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Get faster approvals from your B2B clients

This recent article on getting faster approvals from your B2B clients caught our eye. It’s an excellent follow-up to our recent post on 9 tips for how to be a great client, so we asked permission to republish it.

Many corporate writers go crazy with what’s known as the “approval process.”

A more accurate title might be the “disapproval process” where sources nit-pick drafts to death.

I seldom have difficulty with any approval process, however, because over the years I’ve learned a series of strategies that really work.

Let me share them with you.

1. DON’T use the words “approval process”

Instead, call it “fact-checking.” This puts the emphasis where it belongs—on correcting errors, not on tweaking copy.

Even though my clients might call it the approval process, I steer clear of that term as if I’m avoiding a gigantic spoonful of cod liver oil.

2. DO put the deadline in the subject line

Your subject line might read something like this:

FACT-CHECKING white paper draft: DEADLINE, December 6, 5 pm

Senior people such as CEOs and VPs especially appreciate the clear specificity of this kind of subject line. And typically, I find, they respond to it.

Adding the time — 5 pm — is another tip. It’s not necessary, but I find it makes people take the deadline more seriously.

3. DO be polite

I never act as though I’m the boss of the company. The people who talk to me are doing me a favour!

I appreciate that they’re willing to review a draft white paper to help ensure its accuracy.

4. DO ask them to remove words if they add new ones

I always ask reviewers to remove the same number of words that they want to add.

This will strike most people as reasonable. And it helps  prevent them from going off on tangents that add little to the white paper’s impact.

5. DO give explicit instructions for how to give changes

Here, for example, is a template that I use. You’re welcome to save it and use it yourself:

Dear XXXX,

Thanks so much for speaking with me recently about XXXXXXXX. Here’s a draft version of the white paper.

I’d be grateful if you could read it and get back to me no later than Friday, June 6, letting me know whether there are any factual errors in this draft.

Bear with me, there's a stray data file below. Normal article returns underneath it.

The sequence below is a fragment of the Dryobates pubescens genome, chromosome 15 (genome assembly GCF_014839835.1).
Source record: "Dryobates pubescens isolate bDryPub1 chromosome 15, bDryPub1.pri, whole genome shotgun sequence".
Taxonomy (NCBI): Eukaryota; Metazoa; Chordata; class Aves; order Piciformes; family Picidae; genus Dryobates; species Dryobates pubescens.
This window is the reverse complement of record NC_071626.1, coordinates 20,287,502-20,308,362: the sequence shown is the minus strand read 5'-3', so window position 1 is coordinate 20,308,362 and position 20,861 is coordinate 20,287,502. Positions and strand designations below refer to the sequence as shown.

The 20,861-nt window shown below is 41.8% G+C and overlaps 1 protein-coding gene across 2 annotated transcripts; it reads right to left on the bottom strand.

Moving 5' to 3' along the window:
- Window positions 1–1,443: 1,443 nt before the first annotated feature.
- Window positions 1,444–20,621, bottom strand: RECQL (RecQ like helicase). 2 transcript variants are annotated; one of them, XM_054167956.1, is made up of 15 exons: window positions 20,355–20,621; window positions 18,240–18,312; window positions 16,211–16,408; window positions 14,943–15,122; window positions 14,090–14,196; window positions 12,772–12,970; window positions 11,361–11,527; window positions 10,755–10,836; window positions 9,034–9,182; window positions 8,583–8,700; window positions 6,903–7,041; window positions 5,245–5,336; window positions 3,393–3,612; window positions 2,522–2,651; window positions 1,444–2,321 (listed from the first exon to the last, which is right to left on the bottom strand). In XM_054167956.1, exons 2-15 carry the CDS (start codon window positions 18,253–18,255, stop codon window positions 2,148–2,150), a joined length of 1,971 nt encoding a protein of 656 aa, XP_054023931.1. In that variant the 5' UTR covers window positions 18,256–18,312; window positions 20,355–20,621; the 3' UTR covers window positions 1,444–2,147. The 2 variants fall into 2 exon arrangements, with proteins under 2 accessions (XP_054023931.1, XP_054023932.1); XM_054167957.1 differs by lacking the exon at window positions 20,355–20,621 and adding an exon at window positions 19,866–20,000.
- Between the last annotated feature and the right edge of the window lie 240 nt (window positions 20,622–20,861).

If so, please type your corrections directly into the piece (preferably in another color, or in CAPITAL LETTERS, so I can spot the changes easily.)

If there is text that needs to be removed, please place it between square brackets [like this].

Please note that the white paper is already as long as it should be, so if you need to add additional words you should mark an equal number of words to delete.

If you want to speak with me, I’m at 123-456-7890. Thanks!

Note my detailed and specific directions, including how to use square brackets, that spell out exactly what I want my sources to do.

6. DON’T invite reviewers to re-think the whole draft

Of course I give reviewers the opportunity to correct mistakes. But I don’t invite them to rethink and redirect the whole draft.

In a proper white paper development process, all reviewers have a chance to give their input during the kickoff call and to comment on the draft executive summary.


All this may seem unnecessary to writers from traditional magazines or newspapers, where sources seldom get the chance to review anything before it’s published. Mistakes and all.

But for anyone working in the corporate world, this kind of clear, open communication with the people you’ve interviewed can go a long way to making the “approval process” faster and more positive.


What challenges have you faced when trying to get approvals? How did you get through them? Please tell us in the Comments section of this post.

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About Daphne Gray-Grant

Daphne Gray-Grant grew up in the newspaper business — going from 16-year-old cub reporter at the family-owned weekly newspaper to eventually running the place. Then she decided to start her own family and had... triplets! Since then, she's become one of the world's top experts on busting through blocks, writing fast, and getting published. Check out her excellent blog here.

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  1. Sarah Greesonbach on November 28, 2016 at 9:27 am

    Thank you for this! This really does help avoid the top problems I see in reviews: going off on tangents that don’t improve the paper and seemingly endless “rounds” of edits. The first tip is the most helpful for me, because it changes the conversation right from the start. Thanks Daphne!

  2. Daphne Gray-Grant on November 28, 2016 at 10:53 am

    Glad to help, Sarah!

  3. Michael L Ellis on June 23, 2019 at 9:39 am

    Happy Sunday Daphne:

    Excellent tips!

    I’m a detailed person.

    Tips # 1, 2, & 3 set the tone for the client being fully persuaded, establishing your authority, and high influence.

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